Hooke’s law is a principle of physics that states that the force needed to extend or compress a spring by some distance is proportional to that distance. That is: where is a constant factor characteristic of the spring, its stiffness.
where is a constant factor characteristic of the spring, its stiffness.
Hooke’s law for a spring is often stated under the convention that is the restoring (reaction) force exerted by the spring on whatever is pulling its free end. In that case the equation becomes
since the direction of the restoring force is opposite to that of the displacement.
In SI units, displacements are measured in metres (m), and forces in newtons (N or kg·m/s2). Therefore the spring constant , and each element of the tensor , is measured in newtons per metre (N/m), or kilograms per second squared (kg/s2).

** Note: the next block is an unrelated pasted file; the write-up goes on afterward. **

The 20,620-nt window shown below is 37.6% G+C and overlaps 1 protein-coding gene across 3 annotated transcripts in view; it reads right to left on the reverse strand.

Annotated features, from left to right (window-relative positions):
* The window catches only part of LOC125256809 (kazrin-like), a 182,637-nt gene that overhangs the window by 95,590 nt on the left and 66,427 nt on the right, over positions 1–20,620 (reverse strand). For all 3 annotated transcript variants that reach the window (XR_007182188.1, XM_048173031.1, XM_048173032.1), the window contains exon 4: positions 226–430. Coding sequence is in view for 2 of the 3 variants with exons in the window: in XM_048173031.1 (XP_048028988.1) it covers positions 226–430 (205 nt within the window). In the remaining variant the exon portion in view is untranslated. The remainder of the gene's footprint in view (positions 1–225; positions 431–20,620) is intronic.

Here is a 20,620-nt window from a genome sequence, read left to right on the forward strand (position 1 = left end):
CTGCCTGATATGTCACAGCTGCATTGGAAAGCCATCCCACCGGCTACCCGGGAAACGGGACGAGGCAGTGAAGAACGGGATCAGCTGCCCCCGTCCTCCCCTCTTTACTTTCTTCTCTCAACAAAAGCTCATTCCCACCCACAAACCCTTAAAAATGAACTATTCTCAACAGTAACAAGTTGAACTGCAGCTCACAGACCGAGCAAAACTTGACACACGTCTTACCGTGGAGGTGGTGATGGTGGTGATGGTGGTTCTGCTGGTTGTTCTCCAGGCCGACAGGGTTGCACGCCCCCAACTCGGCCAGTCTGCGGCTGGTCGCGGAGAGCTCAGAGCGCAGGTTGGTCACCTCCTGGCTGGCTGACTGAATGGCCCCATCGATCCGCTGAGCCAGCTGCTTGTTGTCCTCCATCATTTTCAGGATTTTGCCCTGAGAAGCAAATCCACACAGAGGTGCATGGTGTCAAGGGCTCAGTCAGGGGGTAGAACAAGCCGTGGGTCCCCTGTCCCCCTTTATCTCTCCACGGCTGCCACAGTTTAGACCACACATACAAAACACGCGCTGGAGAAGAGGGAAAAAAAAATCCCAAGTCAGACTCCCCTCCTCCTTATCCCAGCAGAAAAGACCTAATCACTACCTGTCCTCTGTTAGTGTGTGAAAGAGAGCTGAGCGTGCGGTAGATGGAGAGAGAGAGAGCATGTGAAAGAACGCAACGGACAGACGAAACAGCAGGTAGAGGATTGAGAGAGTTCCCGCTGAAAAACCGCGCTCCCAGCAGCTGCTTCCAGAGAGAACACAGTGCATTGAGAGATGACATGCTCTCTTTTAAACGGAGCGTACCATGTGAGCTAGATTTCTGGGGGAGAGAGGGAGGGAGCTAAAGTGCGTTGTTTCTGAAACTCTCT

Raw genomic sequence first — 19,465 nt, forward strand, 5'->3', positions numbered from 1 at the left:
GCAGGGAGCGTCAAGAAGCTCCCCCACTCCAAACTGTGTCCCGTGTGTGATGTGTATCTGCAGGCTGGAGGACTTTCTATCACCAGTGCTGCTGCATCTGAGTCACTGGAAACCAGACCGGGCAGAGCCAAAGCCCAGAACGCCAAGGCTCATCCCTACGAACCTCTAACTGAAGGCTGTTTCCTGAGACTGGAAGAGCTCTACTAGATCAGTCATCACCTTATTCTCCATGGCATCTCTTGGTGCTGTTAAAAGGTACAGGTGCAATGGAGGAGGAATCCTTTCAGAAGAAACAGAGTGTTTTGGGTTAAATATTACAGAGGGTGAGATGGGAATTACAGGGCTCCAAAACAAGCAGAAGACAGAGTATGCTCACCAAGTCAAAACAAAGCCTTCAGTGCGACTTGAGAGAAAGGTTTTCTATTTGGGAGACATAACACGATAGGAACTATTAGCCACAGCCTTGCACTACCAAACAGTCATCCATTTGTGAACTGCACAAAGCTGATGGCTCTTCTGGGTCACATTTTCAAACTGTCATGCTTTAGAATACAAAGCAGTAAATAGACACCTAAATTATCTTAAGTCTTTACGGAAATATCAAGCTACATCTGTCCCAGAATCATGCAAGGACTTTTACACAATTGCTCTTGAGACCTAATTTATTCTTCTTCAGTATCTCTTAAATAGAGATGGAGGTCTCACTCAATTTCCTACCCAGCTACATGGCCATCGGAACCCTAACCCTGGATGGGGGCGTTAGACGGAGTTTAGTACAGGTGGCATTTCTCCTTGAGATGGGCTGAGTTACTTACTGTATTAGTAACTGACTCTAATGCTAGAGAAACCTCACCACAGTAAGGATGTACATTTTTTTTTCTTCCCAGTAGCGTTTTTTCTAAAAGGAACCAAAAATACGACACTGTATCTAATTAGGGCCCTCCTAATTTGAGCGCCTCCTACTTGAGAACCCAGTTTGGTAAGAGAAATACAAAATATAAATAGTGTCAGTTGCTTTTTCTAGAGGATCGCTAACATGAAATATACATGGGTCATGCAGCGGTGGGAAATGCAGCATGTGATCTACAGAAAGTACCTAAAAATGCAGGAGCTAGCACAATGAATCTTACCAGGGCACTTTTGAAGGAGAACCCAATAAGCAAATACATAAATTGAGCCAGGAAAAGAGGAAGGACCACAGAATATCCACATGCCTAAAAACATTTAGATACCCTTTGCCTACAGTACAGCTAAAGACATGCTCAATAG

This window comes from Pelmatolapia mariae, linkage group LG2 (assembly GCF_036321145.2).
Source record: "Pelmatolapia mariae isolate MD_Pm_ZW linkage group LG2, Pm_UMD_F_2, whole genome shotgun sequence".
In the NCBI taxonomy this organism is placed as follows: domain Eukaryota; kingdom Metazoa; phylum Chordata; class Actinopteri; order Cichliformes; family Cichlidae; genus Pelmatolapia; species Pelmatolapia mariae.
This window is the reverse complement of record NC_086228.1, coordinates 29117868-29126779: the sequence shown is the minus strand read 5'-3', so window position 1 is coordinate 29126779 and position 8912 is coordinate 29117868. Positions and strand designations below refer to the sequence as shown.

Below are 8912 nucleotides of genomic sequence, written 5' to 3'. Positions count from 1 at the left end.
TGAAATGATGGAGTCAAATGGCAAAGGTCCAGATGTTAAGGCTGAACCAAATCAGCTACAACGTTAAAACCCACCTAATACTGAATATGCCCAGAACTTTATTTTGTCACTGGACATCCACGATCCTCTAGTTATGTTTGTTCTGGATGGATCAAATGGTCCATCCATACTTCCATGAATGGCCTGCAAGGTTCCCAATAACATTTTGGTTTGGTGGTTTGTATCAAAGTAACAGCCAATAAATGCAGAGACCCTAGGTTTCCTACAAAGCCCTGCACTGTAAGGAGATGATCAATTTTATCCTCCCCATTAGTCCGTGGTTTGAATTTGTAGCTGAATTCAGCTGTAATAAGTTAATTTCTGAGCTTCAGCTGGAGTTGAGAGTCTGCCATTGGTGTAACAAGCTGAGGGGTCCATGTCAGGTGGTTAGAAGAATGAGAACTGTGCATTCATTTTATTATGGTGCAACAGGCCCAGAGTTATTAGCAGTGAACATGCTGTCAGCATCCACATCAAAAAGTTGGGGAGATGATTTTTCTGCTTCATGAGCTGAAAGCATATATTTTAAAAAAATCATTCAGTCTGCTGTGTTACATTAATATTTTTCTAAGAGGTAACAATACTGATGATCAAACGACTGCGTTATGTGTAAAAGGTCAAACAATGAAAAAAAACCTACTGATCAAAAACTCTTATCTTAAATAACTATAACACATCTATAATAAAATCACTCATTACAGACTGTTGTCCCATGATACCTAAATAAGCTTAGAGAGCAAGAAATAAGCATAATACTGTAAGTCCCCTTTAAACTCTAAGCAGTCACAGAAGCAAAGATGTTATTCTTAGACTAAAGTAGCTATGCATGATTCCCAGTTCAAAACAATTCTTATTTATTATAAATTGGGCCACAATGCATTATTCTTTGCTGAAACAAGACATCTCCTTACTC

For continuous media, each element of the stress tensor is a force divided by an area; it is therefore measured in units of pressure, namely pascals (Pa, or N/m2, or kg/(m·s2). The elements of the strain tensor are dimensionless (displacements divided by distances). Therefore the entries of are also expressed in units of pressure.